We can consider the CRISP-DM (Cross-industry standard process for data mining) as the reference process for the construction of Advanced Analytics.
However, in the context of organizations we should interpret the Deployment phase as something that may also involve the inclusion of the knowledge obtained by the process in the traditional analysis (dashboard, reports).
Take a look at the summary of predicted activities on each phase of this methodology.
- The organization intends to create a model that predicts if a customer will be loyal in the future.
Planned activities in each phase of the methodology:
1. Business Understanding e Data Understanding
- Understanding the organization’s business and defining its requirements. For example, we can define that in terms of data history a customer who has not purchased for more than 3 months is no longer considered a loyal customer. This definition is the driver for building a training dataset in which we catalog all customers as loyal and non-loyal;
- Analyse, explore and understand the universe of existing data;
- Analyse data quality;
- Use of statistical techniques of Exploratory Data Analysis and other techniques to describe the nature of the data available in the organization:
– Analysis of location and dispersion metrics;
– Analysis of correlations
– Principal component analysis (dimensionality reduction);
– Cluster Analysis – Cluster analysis is also widely used when we want to get some form of data representation that we do not yet know;
2. Data Preparation
- Construction of a dataset that will serve as basis for the training of the prediction/classification model;
- This dataset should consider all the knowledge gathered in the previous phase and should include treatment for data quality (e.g. NA treatment). It should incorporate conclusions drawn on the nature of the data (e.g. data distribution, correlation analysis, dimensionality reduction, choice of independent variables, etc.);
- The constructed dataset should ideally be the best possible representation of the customer universe under analysis (sample). It should include a set of attributes (independent variables) that describe the universe of data.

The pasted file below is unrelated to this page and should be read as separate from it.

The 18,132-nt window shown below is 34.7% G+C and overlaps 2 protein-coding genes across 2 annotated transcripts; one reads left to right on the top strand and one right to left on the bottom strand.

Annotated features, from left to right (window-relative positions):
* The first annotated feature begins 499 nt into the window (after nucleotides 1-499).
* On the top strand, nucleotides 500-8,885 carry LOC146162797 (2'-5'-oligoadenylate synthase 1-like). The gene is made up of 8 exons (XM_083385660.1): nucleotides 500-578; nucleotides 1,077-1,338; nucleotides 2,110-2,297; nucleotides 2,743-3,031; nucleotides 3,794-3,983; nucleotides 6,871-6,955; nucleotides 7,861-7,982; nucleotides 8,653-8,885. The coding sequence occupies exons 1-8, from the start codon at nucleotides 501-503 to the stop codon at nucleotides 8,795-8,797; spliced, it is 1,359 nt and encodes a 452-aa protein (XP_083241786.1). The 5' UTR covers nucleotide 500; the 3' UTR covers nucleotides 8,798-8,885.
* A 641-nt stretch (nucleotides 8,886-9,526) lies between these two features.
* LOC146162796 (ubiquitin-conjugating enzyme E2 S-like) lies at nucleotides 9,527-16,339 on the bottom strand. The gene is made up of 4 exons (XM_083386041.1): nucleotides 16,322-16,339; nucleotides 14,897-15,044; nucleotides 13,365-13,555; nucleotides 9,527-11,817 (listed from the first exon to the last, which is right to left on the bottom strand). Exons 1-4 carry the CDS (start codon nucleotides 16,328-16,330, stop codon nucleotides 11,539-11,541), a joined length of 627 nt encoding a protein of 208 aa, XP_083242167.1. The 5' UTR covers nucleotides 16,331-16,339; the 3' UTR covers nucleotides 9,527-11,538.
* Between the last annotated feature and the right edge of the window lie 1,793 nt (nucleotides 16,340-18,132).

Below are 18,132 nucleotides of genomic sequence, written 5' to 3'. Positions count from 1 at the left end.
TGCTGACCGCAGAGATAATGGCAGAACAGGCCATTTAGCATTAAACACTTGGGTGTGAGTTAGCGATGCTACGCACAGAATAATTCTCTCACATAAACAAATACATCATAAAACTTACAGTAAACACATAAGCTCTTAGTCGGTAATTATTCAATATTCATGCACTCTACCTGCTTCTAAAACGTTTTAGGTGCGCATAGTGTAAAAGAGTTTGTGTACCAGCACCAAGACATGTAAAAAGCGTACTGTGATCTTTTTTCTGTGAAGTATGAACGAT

- In this phase, several mining algorithms are evaluated, allowing to predict the dependent variable (probability of a customer ceasing to be loyal in the future);
- The use of Model Ensemble techniques and the use of different algorithms (SVM, RandomForests, GLM, Naive Bayes, etc.) are considered;
- The nature of the problem will determine the list of potential algorithms to consider;
- A training dataset (historical customer data) is used to determine the best parameters of each model, and to support the choice of the same.
- To test if the model achieves the proposed objectives (to predict a client’s likelihood of ceasing to be loyal in the future);
- At this stage it is estimated the performance of the model using a set of traditional techniques in data mining (ex: bootstrap);
- Based on the results obtained, the model is evaluated and its implementation is decided.
- Implementation of the model in the production environment (automate and systematize the use of the model);
- The implementation may also involve the inclusion of new knowledge (forecasting a customer’s likelihood of being disincorporated in the future) in existing Dashboards or Reports, or even in CRM tools;
- For example, with this model the customer support can at the time of service know in advance if this customer has a strong probability of not being loyal, and use this information to decide on the offer of new promotions or discounts that can preserve loyalty.
This classic example illustrates a methodology that has been used for more than 20 years, but that is still a good reference for good practices in the construction of this type of analysis.
It should be noted that many of the referred advanced analytical techniques are often used alone in some phases of CRISP-DM. The most typical example is the diversity of techniques used in the Data Understanding phase. For example:
- Advanced Visualization – is used as one of the key tools in analysing large volumes of data or data with high dimensionality. Examples:
– Parallel Coordinate Systems for multidimensional data analysis
– Correlation Matrix
- Network Analysis (Social or other networks) for the detection of unknown communities or relations (used in the famous case of the Panama Papers)
A final reference to Predictive Analytics
In the context of Advanced Analytics, the Predictive Analytics can be considered as the discipline that best synthesizes all the techniques. The predictive analysis encompasses the use of all techniques of statistics, Data Mining/Data Science and Machine Learning in the analysis of historical and cadastral data to build predictive models about the future.
We can thus consider that Predictive Analytics is the basic discipline that supports Advanced Analytics.
Advanced Analytics represent the new era in Business Intelligence & Analytics in organizations. They are a fundamental complement to the traditional analysis, and allow a more preventive or predictive management of the organization, as opposed to a management by reaction (based on analysis of the past).
Creating advanced analyses in an organization requires human resources with specialized knowledge in the mentioned techniques, and a change of culture in organizations (change from reactive management to more preventive/predictive management).
Organizations cannot predict the future, but if they can detect repeating patterns, they can prepare and orient themselves in advance to boost future results.